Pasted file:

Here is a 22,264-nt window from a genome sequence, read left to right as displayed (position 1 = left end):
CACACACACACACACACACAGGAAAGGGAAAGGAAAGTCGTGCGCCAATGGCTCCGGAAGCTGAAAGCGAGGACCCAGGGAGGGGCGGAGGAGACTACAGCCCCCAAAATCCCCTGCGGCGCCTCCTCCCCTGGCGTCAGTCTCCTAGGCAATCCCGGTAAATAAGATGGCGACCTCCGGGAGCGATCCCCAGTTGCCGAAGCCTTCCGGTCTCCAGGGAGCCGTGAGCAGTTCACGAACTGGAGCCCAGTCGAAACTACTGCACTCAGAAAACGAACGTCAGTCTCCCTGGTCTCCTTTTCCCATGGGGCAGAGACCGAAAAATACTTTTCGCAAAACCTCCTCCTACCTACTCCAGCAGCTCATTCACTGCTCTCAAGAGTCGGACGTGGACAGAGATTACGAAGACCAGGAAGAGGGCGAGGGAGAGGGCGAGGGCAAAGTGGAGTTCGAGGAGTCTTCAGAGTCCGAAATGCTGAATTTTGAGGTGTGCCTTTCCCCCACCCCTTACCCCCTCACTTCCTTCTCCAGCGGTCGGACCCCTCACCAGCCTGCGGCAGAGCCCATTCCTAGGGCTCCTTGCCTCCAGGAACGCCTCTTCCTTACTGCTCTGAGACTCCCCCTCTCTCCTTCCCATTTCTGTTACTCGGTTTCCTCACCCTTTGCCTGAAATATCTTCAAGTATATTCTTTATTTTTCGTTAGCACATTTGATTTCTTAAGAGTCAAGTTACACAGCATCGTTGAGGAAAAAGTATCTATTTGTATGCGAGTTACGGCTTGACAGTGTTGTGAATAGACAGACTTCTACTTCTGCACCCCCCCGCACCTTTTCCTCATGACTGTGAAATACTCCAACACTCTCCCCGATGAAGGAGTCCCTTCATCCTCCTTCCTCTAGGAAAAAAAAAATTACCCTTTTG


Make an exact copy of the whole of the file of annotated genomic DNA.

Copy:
Here is a 22,264-nt window from a genome sequence, read left to right as displayed (position 1 = left end):
CACACACACACACACACACAGGAAAGGGAAAGGAAAGTCGTGCGCCAATGGCTCCGGAAGCTGAAAGCGAGGACCCAGGGAGGGGCGGAGGAGACTACAGCCCCCAAAATCCCCTGCGGCGCCTCCTCCCCTGGCGTCAGTCTCCTAGGCAATCCCGGTAAATAAGATGGCGACCTCCGGGAGCGATCCCCAGTTGCCGAAGCCTTCCGGTCTCCAGGGAGCCGTGAGCAGTTCACGAACTGGAGCCCAGTCGAAACTACTGCACTCAGAAAACGAACGTCAGTCTCCCTGGTCTCCTTTTCCCATGGGGCAGAGACCGAAAAATACTTTTCGCAAAACCTCCTCCTACCTACTCCAGCAGCTCATTCACTGCTCTCAAGAGTCGGACGTGGACAGAGATTACGAAGACCAGGAAGAGGGCGAGGGAGAGGGCGAGGGCAAAGTGGAGTTCGAGGAGTCTTCAGAGTCCGAAATGCTGAATTTTGAGGTGTGCCTTTCCCCCACCCCTTACCCCCTCACTTCCTTCTCCAGCGGTCGGACCCCTCACCAGCCTGCGGCAGAGCCCATTCCTAGGGCTCCTTGCCTCCAGGAACGCCTCTTCCTTACTGCTCTGAGACTCCCCCTCTCTCCTTCCCATTTCTGTTACTCGGTTTCCTCACCCTTTGCCTGAAATATCTTCAAGTATATTCTTTATTTTTCGTTAGCACATTTGATTTCTTAAGAGTCAAGTTACACAGCATCGTTGAGGAAAAAGTATCTATTTGTATGCGAGTTACGGCTTGACAGTGTTGTGAATAGACAGACTTCTACTTCTGCACCCCCCCGCACCTTTTCCTCATGACTGTGAAATACTCCAACACTCTCCCCGATGAAGGAGTCCCTTCATCCTCCTTCCTCTAGGAAAAAAAAAATTACCCTTTTG